Couple this new system with the fact that all enemies on a given map are visible at all times — that’s not as bad as it sounds — and you have an approach to encounters that’s almost completely different from Jagged Alliance 2‘s. In Back in Action, much of the emphasis is weighted on what happens before the shooting starts, and then adapting to conditions after things invariably go wrong. You may know that the sweatshop up ahead has three men crouched in the north, south, and east corners of the room, but the challenge lies in getting Grunty and Igor inside the building and to the doors without said men noticing their approach. Planning, setting up, and executing ambushes, assaults and crossfires takes precedence over the slow belly-crawling and shot-by-shot sniping that characterized the previous games.
In Jagged Alliance: Back in Action‘s firefights, timing takes the place of action-point conservation, and every second counts — literally. Almost every combat action a merc performs displays the number of seconds and milliseconds it would take to execute. While firing shotguns from the hip in a standing position would be much less accurate than carefully drawing a bead through a sniper rifle’s scope from prone position, doing the former takes only a fraction of the time needed to do the latter, an interval which can mean the difference between your mercs’ clearing a crowded room without taking a scratch and them getting hacked to death by shirtless, machete-wielding peasants.
This is all well and good in theory, but in practice Back in Action takes a while — perhaps too long a while — to reveal its nuances and substance. Part of this is due to the game’s unforgivably passive AI. Most enemies are barely aware of activities beyond their immediate vicinity, with a cone of perception as limited as that of a guard from Metal Gear Solid. Now, that wasn’t a huge problem in Jagged Alliance 2, because the fog of war hid the enemy’s (lack of) activity until your mercs were practically crawling up their pants. But now that the fog is gone, one can see that unless under attack, the enemy are little more than zombies. As a result, tactical encounters in the early game usually boil down to posting your mercs in a firing line, setting them in “guard” mode (in which they fire at any target in range), letting off a single shot to catch their attention, and watching the peasants run at your guns.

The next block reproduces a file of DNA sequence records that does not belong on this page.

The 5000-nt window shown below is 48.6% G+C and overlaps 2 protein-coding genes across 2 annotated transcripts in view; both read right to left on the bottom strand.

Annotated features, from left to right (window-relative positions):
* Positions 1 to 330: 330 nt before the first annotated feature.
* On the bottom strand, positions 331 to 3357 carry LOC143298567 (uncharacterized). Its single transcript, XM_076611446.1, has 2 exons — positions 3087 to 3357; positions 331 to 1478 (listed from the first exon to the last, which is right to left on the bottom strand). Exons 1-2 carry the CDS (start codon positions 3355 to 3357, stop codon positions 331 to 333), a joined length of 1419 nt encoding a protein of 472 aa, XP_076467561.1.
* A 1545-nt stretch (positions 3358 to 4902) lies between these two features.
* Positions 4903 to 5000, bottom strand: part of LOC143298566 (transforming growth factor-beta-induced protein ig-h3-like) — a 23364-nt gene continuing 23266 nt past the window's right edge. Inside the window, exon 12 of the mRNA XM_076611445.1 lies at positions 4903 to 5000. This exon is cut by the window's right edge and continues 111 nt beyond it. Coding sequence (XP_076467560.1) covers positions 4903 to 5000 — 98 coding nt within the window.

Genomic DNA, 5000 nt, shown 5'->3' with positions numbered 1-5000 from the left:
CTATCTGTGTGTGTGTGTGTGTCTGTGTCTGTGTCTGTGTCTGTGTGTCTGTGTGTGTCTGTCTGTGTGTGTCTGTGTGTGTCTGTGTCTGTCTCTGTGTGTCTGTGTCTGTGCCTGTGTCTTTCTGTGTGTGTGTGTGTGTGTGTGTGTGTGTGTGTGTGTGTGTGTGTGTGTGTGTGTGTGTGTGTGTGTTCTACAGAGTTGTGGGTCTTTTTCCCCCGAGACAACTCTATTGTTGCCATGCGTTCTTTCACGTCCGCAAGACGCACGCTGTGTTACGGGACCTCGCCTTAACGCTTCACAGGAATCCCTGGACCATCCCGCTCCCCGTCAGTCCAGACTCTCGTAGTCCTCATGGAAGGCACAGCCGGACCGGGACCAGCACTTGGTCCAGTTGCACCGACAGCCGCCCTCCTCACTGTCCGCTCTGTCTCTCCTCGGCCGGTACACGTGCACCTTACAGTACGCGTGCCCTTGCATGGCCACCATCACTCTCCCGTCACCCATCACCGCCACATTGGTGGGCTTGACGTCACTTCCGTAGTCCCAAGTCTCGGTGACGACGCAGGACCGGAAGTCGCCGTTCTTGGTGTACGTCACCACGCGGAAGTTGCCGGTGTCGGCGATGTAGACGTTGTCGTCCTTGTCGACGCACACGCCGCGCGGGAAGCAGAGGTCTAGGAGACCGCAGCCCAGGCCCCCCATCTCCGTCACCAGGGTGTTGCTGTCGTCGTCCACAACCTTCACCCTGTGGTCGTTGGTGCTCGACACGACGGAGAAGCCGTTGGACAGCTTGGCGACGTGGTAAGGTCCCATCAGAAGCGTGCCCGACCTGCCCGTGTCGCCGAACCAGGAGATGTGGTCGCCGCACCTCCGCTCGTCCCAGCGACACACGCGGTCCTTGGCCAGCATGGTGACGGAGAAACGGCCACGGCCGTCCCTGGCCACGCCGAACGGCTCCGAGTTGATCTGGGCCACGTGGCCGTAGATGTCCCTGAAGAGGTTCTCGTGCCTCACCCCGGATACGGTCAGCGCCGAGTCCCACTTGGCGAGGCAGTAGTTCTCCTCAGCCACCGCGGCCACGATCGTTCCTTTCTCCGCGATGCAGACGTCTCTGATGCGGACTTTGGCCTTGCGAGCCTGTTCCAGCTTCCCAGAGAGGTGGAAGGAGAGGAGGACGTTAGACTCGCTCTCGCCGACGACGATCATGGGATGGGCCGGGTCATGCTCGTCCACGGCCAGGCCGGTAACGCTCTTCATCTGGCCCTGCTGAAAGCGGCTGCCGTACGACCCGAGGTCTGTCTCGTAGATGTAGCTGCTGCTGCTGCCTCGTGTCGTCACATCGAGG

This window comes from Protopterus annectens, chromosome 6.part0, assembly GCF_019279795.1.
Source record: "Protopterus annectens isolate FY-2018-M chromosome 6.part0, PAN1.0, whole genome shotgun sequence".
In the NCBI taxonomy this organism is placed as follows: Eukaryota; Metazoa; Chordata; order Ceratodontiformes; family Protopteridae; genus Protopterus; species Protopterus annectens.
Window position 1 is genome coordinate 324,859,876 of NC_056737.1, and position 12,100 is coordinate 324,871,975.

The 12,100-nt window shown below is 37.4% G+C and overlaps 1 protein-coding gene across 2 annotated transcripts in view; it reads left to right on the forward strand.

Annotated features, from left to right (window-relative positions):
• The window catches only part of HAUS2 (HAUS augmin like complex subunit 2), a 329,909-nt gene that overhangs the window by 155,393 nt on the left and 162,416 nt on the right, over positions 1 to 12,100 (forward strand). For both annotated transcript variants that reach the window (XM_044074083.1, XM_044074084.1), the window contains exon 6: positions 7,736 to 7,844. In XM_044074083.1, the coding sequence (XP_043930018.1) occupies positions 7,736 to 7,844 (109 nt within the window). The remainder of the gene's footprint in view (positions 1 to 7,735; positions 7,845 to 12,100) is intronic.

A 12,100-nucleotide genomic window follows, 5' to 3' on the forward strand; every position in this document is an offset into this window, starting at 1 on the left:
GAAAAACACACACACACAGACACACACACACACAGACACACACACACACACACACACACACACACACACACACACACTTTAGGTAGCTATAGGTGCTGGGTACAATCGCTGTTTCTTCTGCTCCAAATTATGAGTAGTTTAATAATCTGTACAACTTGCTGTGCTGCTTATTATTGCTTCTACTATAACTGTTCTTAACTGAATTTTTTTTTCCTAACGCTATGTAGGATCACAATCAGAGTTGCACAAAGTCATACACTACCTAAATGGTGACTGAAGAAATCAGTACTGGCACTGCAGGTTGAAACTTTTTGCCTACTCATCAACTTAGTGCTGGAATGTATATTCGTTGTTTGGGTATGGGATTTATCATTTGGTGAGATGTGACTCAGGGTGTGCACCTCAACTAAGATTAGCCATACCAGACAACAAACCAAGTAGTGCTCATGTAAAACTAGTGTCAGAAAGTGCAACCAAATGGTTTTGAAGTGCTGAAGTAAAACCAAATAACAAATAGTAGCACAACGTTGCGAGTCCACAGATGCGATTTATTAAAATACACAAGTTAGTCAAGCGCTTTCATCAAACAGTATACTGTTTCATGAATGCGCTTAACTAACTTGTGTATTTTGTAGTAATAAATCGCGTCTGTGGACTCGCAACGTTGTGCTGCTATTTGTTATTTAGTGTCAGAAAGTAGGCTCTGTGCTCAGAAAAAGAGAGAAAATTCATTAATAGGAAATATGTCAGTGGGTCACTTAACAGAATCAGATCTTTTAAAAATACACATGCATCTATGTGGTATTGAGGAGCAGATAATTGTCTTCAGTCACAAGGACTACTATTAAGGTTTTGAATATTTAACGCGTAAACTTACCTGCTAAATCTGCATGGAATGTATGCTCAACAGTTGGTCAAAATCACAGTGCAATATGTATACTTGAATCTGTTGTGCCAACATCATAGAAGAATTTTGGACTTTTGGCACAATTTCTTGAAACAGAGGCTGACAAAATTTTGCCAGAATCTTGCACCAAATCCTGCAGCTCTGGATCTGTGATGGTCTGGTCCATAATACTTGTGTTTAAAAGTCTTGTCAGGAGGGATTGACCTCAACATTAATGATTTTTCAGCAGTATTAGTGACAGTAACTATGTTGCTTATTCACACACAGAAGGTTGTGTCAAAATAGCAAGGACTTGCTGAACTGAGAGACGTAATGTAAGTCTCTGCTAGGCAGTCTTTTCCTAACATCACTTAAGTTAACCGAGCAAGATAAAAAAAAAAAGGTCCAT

Things get more complicated (and far deadlier) as you encounter armored troops that can just shrug off the damage from lower-caliber guns, and can return fire from range. At that point Plan-and-Go becomes essential for queuing up headshots and conserving ammo.
And all the while you’re trying to manage your funds on the strategic level, balancing the need to fill out your squad with skilled (and expensive) mercs and keeping them armed and supplied, while managing your inventories, using “mule” recruits traveling back and forth to pick up new weapons and equipment, and training up militia to defend your conquered zones. Combined with the need to defend captured territory from roaming squads of enemies (militia aren’t exactly quality fighters), the result is a tense, dynamic sense of tug-of-war. With guns. Back in Action‘s strategic gameplay may have been diminished, but just enough of it remains to evoke its forebear’s hybrid appeal.